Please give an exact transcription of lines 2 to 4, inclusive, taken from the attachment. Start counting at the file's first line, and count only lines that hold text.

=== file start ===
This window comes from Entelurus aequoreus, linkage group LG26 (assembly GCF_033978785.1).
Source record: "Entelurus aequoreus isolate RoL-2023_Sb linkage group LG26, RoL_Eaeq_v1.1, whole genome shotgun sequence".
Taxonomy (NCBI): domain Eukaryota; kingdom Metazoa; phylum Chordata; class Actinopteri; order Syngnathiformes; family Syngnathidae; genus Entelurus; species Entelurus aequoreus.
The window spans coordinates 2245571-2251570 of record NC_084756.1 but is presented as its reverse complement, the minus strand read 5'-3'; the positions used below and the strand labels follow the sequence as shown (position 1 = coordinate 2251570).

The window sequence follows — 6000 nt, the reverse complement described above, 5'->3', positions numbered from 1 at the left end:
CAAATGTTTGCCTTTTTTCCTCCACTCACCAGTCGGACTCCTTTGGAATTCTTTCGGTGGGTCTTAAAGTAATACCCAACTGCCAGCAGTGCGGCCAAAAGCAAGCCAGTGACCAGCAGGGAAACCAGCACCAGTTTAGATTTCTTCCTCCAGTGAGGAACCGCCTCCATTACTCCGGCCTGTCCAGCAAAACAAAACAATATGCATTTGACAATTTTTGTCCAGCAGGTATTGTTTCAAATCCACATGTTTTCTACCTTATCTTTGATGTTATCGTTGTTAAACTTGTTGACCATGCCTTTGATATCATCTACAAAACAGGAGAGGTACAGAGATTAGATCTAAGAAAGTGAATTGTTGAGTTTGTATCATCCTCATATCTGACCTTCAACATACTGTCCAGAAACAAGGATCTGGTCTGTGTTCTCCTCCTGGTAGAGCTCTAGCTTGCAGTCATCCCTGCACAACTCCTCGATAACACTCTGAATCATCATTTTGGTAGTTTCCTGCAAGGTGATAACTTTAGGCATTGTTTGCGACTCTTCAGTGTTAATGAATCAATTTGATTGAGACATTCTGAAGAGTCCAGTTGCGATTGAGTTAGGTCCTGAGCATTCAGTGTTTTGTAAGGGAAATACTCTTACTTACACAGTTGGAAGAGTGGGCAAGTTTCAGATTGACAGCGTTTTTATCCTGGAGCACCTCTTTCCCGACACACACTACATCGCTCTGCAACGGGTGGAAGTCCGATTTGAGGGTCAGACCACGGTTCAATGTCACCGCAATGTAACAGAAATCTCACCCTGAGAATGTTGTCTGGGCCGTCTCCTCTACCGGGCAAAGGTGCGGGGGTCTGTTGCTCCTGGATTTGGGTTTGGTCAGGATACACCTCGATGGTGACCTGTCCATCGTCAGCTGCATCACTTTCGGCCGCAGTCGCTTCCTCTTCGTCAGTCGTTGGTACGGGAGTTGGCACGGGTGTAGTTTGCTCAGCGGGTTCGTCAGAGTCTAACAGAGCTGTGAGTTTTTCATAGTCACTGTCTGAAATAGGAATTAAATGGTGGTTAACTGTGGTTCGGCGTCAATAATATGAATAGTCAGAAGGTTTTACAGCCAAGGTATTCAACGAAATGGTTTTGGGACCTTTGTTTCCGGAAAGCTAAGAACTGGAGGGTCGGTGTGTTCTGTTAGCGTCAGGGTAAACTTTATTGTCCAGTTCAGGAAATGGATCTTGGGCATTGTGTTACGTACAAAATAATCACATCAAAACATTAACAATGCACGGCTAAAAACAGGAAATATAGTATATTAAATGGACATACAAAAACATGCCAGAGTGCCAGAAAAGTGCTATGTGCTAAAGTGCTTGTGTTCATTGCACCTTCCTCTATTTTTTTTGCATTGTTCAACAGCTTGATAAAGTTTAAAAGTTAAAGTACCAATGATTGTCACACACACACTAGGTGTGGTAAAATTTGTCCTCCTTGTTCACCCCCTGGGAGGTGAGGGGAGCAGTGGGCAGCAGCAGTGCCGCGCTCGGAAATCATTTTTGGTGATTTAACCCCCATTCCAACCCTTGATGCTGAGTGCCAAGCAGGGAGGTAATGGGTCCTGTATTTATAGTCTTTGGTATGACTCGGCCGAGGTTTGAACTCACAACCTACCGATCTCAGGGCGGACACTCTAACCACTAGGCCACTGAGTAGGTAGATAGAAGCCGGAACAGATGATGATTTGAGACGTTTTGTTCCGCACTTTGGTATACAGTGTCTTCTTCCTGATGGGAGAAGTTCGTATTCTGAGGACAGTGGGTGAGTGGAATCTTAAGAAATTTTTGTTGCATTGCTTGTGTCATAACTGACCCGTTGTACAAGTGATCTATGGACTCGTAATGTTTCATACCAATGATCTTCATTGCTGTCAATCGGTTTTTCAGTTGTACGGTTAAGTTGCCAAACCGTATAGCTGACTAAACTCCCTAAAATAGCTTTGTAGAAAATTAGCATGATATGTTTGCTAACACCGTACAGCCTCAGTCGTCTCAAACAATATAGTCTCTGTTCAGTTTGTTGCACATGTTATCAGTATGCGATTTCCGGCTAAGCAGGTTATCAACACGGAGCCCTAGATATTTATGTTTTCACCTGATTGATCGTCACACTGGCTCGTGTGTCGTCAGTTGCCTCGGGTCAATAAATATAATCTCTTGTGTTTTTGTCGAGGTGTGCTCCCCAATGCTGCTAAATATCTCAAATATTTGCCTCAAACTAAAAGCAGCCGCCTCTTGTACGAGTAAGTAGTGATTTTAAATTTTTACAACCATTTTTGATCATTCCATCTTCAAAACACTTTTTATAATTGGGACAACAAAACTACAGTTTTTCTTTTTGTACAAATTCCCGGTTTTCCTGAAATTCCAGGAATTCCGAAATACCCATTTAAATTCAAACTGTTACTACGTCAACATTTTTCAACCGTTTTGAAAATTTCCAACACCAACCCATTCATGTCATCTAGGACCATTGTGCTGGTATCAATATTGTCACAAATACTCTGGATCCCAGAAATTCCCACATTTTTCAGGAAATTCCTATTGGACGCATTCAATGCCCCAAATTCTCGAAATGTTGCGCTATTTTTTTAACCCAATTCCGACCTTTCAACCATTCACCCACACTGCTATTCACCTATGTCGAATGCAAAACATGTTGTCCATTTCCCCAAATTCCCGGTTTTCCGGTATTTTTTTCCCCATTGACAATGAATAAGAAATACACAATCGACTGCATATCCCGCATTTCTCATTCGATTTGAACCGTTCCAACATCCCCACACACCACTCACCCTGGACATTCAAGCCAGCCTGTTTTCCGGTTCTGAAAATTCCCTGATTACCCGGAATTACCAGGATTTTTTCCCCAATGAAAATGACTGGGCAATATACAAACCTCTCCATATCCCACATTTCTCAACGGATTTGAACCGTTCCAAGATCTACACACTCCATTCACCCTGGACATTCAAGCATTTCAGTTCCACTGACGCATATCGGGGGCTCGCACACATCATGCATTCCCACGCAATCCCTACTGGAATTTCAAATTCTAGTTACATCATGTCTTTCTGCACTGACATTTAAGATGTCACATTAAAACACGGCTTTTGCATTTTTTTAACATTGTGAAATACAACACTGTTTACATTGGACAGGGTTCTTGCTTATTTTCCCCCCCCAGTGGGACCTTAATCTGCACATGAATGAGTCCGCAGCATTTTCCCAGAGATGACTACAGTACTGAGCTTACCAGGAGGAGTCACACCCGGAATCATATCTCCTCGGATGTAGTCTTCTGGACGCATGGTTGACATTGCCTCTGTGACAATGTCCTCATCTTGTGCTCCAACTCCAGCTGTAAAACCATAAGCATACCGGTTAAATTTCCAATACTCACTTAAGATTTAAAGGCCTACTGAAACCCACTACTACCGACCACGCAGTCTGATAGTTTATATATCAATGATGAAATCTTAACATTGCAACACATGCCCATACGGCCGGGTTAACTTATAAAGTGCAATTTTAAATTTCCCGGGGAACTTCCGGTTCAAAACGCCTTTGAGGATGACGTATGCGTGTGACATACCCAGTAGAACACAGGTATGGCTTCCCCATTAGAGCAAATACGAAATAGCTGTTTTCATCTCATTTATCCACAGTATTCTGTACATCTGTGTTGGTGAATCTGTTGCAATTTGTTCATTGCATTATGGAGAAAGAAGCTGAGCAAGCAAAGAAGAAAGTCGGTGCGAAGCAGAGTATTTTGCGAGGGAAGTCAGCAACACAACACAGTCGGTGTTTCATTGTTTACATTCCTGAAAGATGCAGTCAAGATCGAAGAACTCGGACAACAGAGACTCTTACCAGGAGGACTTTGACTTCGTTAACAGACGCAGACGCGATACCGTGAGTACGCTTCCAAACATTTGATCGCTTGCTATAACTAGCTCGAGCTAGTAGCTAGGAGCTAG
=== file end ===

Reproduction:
Source record: "Entelurus aequoreus isolate RoL-2023_Sb linkage group LG26, RoL_Eaeq_v1.1, whole genome shotgun sequence".
Taxonomy (NCBI): domain Eukaryota; kingdom Metazoa; phylum Chordata; class Actinopteri; order Syngnathiformes; family Syngnathidae; genus Entelurus; species Entelurus aequoreus.
The window spans coordinates 2245571-2251570 of record NC_084756.1 but is presented as its reverse complement, the minus strand read 5'-3'; the positions used below and the strand labels follow the sequence as shown (position 1 = coordinate 2251570).